It’s early afternoon at the Clark County Public Library and things are about to erupt.
Forty children from local elementary and middle schools sit expectantly on the floor. They are taking part in a summer enrichment program — in this case a session titled “Exploring Earth Science through Explosions, Excavations and the Environment.”
Volcanoes are on the agenda.
The session at the library’s Enon branch is the brainchild of Wright State’s Stacey Hundley, Ph.D., lecturer in the College of Science and Mathematics’ Department of Earth and Environmental Sciences.
Education and earth science majors from Wright State manned five different stations, spreading knowledge about rocks, minerals, fossils, volcanoes and water quality.
Hundley said she came up with the idea of the library program because many college students never got interested in science, but seem to have fond memories of taking part in library programs as young children.
“Hopefully, they will have a better understanding of geology when they leave,” Hundley said of the children. “My goal is to increase interest in science and maybe get some science majors down the road.”
During the session, the children learn how to make shield volcanoes — large low-slung structures that look like warrior’s shields lying on the ground. The children build their volcanoes with aluminum foil and cause them to erupt by pouring vinegar into the craters.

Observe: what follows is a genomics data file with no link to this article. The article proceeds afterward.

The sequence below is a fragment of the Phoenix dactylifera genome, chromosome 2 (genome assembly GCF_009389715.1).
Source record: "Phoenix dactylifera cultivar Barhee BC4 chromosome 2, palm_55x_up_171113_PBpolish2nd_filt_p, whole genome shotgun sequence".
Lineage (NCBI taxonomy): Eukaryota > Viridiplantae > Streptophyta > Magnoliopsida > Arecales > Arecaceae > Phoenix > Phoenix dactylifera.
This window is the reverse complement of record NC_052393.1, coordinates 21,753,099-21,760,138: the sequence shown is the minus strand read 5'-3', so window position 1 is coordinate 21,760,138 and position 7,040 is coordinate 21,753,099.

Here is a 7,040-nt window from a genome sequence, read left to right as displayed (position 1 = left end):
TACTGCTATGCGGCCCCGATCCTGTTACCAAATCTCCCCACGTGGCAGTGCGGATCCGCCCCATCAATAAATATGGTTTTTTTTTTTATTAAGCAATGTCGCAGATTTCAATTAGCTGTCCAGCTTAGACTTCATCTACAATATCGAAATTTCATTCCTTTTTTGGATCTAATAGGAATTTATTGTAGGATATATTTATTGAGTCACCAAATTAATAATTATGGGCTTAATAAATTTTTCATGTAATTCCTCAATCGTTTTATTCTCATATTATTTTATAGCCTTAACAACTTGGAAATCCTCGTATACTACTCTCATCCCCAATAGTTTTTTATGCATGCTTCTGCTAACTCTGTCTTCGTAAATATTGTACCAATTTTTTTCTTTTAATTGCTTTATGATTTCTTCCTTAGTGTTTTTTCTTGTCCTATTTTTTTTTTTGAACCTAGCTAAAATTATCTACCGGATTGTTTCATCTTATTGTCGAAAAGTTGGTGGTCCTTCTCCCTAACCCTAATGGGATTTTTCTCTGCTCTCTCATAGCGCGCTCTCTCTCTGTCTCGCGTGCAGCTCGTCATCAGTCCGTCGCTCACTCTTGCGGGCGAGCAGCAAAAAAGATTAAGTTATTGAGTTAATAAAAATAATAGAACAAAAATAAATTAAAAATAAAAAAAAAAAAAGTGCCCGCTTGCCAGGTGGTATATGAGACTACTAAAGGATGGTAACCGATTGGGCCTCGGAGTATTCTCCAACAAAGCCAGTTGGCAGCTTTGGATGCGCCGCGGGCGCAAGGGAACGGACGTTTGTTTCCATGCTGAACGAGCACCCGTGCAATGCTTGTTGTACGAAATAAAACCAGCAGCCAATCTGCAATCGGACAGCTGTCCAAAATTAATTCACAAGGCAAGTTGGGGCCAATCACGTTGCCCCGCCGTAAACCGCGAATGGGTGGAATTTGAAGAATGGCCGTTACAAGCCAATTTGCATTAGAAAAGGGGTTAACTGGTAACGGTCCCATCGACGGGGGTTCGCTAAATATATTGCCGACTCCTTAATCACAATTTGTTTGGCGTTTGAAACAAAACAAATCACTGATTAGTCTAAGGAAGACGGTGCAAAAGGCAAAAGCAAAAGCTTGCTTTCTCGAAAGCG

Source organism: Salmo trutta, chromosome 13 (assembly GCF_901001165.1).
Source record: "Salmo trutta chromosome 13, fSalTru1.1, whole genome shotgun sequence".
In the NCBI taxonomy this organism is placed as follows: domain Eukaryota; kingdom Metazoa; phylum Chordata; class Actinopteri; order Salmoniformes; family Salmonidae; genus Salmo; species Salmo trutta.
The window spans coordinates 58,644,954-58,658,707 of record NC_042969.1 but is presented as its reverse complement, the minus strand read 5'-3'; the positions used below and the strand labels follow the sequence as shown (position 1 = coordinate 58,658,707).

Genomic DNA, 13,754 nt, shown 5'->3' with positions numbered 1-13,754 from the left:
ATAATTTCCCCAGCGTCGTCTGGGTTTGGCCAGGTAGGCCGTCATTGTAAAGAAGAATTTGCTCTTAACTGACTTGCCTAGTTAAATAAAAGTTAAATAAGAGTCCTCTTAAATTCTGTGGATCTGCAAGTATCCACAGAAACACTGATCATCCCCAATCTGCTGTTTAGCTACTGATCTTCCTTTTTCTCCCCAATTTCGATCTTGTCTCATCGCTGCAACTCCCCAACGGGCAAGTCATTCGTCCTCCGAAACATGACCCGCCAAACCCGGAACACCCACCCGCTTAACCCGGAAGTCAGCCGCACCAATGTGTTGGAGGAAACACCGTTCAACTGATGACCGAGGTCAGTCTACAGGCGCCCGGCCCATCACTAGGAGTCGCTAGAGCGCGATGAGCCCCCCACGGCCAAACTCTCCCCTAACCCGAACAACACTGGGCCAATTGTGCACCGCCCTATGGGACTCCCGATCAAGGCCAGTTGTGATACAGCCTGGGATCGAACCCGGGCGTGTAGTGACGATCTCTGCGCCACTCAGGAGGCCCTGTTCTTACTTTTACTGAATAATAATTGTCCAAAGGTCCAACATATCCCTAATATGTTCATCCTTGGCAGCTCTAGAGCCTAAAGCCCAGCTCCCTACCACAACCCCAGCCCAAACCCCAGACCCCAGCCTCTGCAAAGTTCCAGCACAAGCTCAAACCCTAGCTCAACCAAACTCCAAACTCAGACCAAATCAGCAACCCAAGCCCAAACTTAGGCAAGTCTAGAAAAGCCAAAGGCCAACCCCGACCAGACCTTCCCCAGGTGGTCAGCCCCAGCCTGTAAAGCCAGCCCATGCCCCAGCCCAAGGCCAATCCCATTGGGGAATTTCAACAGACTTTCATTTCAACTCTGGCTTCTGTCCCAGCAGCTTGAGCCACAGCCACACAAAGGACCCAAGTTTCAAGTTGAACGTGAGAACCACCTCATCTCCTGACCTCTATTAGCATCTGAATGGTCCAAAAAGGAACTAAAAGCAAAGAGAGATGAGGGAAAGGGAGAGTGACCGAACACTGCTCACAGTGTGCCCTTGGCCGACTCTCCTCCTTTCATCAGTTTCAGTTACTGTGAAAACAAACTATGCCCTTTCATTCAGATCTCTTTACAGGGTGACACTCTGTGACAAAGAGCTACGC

Pages of newspaper are scattered on the floor, awaiting the inevitable spills.
One young boy raises his hand. “Alright if we get a little messy?”
Another group of children is getting a lesson in mineralogy. “It’s the same mineral that pencils are made of. Isn’t that cool?”
At the end of the day, each child will take a fossil and volcano home with them.
Hundley said many of the Wright State students have observed teachers in the classroom, but may not have started their student teaching.
“So this gives them a one-on-one opportunity to work with the children,” she said.
Education student Nicole Neeley, who was manning the volcano station, said the experience helped her get accustomed to explaining science to young children.
“They get excited about things they learn,” said Neeley. “One girl came up to me and was telling me things she knew about vinegar. And they talk about different rocks they found. That’s really cool to see. They still are curious and want to learn.”
It appears the session had quite an impact on the children.
“I was walking my neighborhood when a young boy recognized me from the program and asked if I could identify a rock for him,” Hundley said.